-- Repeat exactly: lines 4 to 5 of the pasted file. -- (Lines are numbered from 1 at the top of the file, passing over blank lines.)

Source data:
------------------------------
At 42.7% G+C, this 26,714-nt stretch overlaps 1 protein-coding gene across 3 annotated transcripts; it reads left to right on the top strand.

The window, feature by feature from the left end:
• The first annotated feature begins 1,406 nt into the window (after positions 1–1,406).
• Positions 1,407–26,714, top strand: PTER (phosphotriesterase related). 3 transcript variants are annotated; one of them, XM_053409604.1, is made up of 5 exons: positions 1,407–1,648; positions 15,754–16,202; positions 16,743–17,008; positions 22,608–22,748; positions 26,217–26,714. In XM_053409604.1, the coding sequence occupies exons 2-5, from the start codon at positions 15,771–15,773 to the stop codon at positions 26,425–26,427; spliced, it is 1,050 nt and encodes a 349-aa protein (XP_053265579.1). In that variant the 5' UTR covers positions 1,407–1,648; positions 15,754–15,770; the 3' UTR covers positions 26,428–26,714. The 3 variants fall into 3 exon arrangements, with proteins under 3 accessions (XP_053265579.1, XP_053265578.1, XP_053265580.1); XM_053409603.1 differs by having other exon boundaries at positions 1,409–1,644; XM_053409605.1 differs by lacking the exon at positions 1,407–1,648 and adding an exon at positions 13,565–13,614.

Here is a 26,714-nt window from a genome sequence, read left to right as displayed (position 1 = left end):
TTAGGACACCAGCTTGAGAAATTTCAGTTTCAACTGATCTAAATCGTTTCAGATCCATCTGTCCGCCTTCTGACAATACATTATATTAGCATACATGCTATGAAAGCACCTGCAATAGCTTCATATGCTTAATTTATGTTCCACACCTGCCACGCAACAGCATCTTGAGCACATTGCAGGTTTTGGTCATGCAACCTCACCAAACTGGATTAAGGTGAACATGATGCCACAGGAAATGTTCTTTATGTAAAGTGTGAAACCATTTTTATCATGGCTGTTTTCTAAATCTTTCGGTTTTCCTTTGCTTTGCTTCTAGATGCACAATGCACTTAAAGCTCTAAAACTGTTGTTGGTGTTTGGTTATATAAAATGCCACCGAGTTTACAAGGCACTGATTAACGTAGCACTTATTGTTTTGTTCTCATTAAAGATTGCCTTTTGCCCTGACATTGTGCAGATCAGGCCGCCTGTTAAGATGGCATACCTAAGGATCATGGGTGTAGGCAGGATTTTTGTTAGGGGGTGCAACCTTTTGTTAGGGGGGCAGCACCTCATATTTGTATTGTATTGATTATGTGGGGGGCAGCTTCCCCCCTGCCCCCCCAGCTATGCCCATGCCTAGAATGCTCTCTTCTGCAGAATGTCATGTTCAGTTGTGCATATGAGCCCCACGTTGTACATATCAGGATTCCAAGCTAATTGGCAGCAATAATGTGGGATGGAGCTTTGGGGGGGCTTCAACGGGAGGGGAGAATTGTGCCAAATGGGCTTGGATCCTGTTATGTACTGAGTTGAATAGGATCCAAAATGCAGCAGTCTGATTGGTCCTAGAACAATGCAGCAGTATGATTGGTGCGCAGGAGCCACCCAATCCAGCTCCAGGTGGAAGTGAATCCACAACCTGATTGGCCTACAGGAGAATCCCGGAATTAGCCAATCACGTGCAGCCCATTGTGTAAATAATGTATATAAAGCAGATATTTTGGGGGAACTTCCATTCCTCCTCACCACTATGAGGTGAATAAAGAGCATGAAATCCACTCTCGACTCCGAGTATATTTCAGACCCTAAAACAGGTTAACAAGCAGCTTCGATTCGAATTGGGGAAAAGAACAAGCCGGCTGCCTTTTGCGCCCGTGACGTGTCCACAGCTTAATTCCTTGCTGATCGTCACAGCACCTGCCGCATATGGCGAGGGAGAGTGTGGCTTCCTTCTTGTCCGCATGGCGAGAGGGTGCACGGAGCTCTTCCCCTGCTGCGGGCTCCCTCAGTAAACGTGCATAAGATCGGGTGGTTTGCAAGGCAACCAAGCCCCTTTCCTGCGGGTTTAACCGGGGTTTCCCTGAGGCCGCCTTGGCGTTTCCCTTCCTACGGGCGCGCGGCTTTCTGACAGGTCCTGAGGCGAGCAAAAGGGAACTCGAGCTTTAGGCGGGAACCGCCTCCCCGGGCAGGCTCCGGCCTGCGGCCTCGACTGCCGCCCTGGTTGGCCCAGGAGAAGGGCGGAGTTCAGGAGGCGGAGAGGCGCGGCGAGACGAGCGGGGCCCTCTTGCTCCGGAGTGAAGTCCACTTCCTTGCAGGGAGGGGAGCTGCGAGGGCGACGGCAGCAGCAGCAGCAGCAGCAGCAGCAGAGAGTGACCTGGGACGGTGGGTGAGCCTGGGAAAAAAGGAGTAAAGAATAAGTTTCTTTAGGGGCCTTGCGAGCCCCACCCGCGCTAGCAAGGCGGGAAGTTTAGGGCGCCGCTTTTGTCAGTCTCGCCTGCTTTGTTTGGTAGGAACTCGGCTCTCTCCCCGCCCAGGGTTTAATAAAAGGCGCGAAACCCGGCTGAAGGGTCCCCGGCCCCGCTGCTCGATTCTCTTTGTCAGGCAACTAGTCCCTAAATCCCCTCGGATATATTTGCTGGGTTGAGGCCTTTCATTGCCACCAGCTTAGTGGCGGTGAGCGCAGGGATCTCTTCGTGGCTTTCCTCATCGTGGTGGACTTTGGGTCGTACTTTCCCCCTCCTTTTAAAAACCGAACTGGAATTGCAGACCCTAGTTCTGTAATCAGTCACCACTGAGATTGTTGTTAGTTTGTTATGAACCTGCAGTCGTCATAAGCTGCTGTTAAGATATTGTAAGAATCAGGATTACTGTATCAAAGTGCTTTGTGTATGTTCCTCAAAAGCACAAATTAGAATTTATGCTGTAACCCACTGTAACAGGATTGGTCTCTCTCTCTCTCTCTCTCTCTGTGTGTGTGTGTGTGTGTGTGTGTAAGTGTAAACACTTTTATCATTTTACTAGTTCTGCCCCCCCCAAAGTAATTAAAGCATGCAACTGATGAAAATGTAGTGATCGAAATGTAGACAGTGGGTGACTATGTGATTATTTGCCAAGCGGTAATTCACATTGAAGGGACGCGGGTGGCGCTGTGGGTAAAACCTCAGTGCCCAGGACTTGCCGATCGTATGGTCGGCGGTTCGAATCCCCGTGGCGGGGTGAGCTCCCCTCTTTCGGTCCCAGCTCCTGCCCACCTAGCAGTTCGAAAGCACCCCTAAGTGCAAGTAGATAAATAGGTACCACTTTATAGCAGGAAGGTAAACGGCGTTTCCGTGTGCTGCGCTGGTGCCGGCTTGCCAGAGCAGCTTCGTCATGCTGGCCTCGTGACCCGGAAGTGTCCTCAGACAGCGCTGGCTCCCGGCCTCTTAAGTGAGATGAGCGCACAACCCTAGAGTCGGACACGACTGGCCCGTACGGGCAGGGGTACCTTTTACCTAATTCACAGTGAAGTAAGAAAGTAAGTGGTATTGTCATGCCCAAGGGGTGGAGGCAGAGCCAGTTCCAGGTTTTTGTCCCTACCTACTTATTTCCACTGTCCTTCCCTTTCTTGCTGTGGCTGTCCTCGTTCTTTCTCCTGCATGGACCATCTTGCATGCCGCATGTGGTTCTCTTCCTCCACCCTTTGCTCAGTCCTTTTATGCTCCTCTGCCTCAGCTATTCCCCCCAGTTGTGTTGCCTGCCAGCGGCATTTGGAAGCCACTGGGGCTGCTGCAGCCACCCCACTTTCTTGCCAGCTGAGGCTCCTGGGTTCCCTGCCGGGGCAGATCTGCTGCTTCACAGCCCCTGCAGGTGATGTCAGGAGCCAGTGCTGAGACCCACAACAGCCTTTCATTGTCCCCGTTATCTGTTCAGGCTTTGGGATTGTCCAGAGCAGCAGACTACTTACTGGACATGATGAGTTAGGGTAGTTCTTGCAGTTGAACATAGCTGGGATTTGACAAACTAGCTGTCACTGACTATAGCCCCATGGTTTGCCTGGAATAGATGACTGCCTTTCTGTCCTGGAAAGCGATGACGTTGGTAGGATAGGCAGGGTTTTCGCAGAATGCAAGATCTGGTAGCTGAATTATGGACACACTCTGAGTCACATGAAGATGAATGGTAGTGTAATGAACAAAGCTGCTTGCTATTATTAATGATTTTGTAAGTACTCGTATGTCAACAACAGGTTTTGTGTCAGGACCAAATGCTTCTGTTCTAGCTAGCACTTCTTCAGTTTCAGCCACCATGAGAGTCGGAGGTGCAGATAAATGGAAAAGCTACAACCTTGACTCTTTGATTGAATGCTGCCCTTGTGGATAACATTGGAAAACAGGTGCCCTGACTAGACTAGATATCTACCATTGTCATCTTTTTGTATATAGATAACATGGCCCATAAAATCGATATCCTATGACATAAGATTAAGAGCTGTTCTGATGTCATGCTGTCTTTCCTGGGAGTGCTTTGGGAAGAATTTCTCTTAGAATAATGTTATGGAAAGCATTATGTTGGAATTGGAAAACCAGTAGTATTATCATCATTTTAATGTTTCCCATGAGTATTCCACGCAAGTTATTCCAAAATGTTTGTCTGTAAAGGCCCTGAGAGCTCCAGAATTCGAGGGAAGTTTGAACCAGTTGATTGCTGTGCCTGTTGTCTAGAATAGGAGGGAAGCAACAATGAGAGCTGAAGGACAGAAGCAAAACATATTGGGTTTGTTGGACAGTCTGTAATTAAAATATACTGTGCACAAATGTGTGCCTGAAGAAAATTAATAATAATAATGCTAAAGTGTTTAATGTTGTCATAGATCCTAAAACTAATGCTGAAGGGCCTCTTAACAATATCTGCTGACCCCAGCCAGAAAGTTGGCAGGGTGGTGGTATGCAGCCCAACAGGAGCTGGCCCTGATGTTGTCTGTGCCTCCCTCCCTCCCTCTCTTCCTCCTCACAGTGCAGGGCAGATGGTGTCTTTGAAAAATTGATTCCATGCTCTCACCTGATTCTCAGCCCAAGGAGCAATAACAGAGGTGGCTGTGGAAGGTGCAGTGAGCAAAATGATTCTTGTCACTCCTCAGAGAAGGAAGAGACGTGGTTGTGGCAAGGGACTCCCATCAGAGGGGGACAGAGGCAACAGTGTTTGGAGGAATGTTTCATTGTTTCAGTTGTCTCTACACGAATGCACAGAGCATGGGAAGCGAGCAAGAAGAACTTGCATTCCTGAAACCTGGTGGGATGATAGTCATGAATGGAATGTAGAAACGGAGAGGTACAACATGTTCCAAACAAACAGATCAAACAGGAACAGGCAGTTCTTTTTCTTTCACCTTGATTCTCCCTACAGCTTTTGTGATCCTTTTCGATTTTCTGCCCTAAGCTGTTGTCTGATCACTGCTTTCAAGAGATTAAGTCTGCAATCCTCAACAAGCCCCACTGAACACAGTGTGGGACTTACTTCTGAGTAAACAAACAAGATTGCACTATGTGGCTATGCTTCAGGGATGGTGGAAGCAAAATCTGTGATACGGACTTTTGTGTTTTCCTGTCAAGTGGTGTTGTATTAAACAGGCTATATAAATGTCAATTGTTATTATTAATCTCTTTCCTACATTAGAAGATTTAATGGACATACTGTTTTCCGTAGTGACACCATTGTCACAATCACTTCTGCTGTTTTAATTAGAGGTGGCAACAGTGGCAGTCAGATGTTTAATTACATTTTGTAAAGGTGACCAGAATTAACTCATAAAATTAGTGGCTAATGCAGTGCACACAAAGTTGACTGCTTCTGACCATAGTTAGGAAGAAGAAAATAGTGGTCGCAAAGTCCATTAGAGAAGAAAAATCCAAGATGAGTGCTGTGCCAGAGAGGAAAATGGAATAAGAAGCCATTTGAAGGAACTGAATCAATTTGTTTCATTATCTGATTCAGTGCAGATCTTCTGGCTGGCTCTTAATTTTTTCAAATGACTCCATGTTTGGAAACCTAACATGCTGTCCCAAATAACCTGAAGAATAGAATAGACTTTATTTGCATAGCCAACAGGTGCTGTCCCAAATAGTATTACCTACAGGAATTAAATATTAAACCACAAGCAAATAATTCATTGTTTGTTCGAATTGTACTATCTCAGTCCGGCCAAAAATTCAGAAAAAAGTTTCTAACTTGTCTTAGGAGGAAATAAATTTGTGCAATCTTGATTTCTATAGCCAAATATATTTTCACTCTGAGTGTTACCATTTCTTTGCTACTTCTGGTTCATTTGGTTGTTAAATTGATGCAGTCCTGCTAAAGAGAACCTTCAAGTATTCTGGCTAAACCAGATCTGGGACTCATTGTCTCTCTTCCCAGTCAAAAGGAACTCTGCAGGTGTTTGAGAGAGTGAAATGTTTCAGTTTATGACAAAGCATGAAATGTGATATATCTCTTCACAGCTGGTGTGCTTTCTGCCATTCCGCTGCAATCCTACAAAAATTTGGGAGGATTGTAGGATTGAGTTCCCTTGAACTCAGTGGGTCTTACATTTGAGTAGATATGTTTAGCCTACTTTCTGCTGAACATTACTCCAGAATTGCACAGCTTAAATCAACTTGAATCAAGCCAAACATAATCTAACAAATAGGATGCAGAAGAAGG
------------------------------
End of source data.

• Positions 1,407–26,714, top strand: PTER (phosphotriesterase related). 3 transcript variants are annotated; one of them, XM_053409604.1, is made up of 5 exons: positions 1,407–1,648; positions 15,754–16,202; positions 16,743–17,008; positions 22,608–22,748; positions 26,217–26,714. In XM_053409604.1, the coding sequence occupies exons 2-5, from the start codon at positions 15,771–15,773 to the stop codon at positions 26,425–26,427; spliced, it is 1,050 nt and encodes a 349-aa protein (XP_053265579.1). In that variant the 5' UTR covers positions 1,407–1,648; positions 15,754–15,770; the 3' UTR covers positions 26,428–26,714. The 3 variants fall into 3 exon arrangements, with proteins under 3 accessions (XP_053265579.1, XP_053265578.1, XP_053265580.1); XM_053409603.1 differs by having other exon boundaries at positions 1,409–1,644; XM_053409605.1 differs by lacking the exon at positions 1,407–1,648 and adding an exon at positions 13,565–13,614.

Here is a 26,714-nt window from a genome sequence, read left to right as displayed (position 1 = left end):